Seven Sharp: Good, for a rehearsal
Just before the first ad break, Jesse Mulligan - the most comedic of Seven Sharp's trio of likeable hosts - quipped that the show was "going really well, for a rehearsal". I glumly nodded in agreement.
But of the many problems with the debut episode of TV One's new "primetime current affairs show", I think the rapport between Mulligan and co-hosts Alison Mau and Greg Boyed is the easiest to fix. I actually really like Mulligan, Mau and Boyed; give them a few weeks to perfect their interactions with each other, and overcome the awkward silences and teleprompter shenanigans, and the show will start to come together.
In fact, I could imagine the three of them hosting a damn good primetime current affairs show one day. But on the basis of this attempt, I can only surmise that today is not that day.
The stilted discussion and dry attempts at humour only served to accentuate the real flaws that Seven Sharp will need to immediately address: the format seems ill-suited to current affairs, and the approach to much of the content - and to the show itself - seems horribly out of step with TV One's aging core audience.
For a start, viewers don't need social media foisted on them during every transition. "What do you think?" was repeated so often that I can only assume it's a mantra for the show.
But what purpose does it serve? Public discussion does have its place among the news; comments on news stories and blogs (like those offered by Stuff), Facebook groups and Twitter hashtags, and some viewer feedback (Campbell Live, which is an inevitable comparison for Seven Sharp, does a great job of seamlessly working public opinion into the show) are important tools that should be used to their full extent by the public.
But so much of Seven Sharp seemed to be more interested in what the public had to say, rather than what the hosts - and, more importantly, their guests - had to say, that it appears the producers have forgotten why viewers tune in to a show like Seven Sharp (and Campbell Live). We want in-depth comment on the news from those involved in the news.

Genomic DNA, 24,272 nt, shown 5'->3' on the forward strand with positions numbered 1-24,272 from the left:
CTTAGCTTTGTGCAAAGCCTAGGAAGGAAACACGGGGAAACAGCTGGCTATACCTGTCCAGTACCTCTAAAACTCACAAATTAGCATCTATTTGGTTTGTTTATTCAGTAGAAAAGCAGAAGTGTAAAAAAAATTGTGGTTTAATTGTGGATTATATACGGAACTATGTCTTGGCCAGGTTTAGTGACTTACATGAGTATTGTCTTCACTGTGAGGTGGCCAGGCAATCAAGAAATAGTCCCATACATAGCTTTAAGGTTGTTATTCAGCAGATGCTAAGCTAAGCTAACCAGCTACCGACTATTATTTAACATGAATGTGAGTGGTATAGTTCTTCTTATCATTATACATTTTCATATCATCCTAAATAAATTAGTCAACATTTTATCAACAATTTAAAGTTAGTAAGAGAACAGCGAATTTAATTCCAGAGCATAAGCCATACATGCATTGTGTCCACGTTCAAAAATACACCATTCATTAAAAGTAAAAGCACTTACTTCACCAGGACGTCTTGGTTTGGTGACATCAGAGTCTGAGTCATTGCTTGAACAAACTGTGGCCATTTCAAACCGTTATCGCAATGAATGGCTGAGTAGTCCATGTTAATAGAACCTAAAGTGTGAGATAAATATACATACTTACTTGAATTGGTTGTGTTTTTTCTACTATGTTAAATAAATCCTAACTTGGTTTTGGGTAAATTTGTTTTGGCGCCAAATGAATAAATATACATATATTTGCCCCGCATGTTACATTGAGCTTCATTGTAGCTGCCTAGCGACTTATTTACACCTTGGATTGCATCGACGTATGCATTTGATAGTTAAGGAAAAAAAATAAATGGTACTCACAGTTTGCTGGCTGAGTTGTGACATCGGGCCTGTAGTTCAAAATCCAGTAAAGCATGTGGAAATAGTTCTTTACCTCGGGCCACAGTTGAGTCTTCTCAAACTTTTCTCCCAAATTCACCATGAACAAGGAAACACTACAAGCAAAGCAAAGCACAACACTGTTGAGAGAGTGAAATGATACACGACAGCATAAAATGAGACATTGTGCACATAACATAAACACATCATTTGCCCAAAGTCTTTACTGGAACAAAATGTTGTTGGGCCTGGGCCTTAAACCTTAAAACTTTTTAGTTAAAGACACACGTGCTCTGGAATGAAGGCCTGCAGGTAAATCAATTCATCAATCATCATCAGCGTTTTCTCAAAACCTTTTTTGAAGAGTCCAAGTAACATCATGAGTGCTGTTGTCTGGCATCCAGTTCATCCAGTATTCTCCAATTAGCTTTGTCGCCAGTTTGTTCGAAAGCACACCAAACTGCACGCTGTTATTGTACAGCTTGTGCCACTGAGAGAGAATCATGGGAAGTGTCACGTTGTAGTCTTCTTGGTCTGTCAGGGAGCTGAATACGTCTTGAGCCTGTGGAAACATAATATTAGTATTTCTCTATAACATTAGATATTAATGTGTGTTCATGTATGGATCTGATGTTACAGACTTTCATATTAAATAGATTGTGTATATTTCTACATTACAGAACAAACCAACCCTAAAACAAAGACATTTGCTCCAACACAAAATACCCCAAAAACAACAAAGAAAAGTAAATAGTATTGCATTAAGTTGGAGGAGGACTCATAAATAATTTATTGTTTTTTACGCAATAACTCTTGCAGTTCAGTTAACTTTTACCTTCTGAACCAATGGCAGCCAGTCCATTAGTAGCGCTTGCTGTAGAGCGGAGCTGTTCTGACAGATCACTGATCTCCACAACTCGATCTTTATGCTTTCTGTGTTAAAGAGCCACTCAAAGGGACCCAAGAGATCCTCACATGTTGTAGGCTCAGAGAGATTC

By the end of the episode, I was starting to think Facebook and Twitter should be lined up alongside RaboDirect as one of the show's sponsors, and wondering if the news would actually be making an appearance at some point.
Oh, there were allusions to things happening in the real world. The opening of the show introduced a viewer poll asking who should lead John Key onto the marae at Waitangi this Wednesday. But then it undid itself with a series of silly suggestions (Paula Bennett, Beth Heke and Hekia Parata) before giving us the option of Titiwhai Harawira, Ani Taurua and .. Nadzeya Ostapchuk. As one twitter commenter noted, "August 2012 wants its joke back".
There was also Mulligan's comical slideshow about the balance of power in the Labour Party cabinet, focusing mostly on David Cunliffe's failed attempt to seize the leadership of the party. I liked it. Though I think I would've liked it more back in November when it was actually happening. Or the interview with Josh Groban that wasted the entire third act of the show. Groban isn't newsworthy just because some public relations firm told you he was, guys.
You know there is a problem with your show when its strongest connection to reality was when Heather Du Plessis-Allan introduced a fluff piece by saying she's "giving the Seven Sharp critics what they want", before launching into a tour of the prime minister's office that was so fluffy it might have been wrapped in a mink blanket. Instead of giving us what we want and playing down to negative expectations, how about blowing us away with some real reporting?
The show does have promise. The middle section of the show, which profiled a former soldier suffering from post-traumatic stress disorder, was the kind of story - albeit not really current - that shows of this stature should be tackling. More of these reports, and less interviews with second-rate stars, should be the order of the day. And I'm sure it won't be long before the producers on Seven Sharp work that out for themselves.
As I say, I have every confidence that Mulligan, Mau and Boyed will figure it out; they're too talented, individually and collectively, to let that first episode be their legacy. But if it's going to become a serious "primetime current affairs show", then they need to get their fingers on the pulse quick, and start taking things seriously more often - because the show we've seen is not something I imagine most people will be interested in watching long-term.
What did you think of the first episode of Seven Sharp? Do you agree with my thoughts on the show?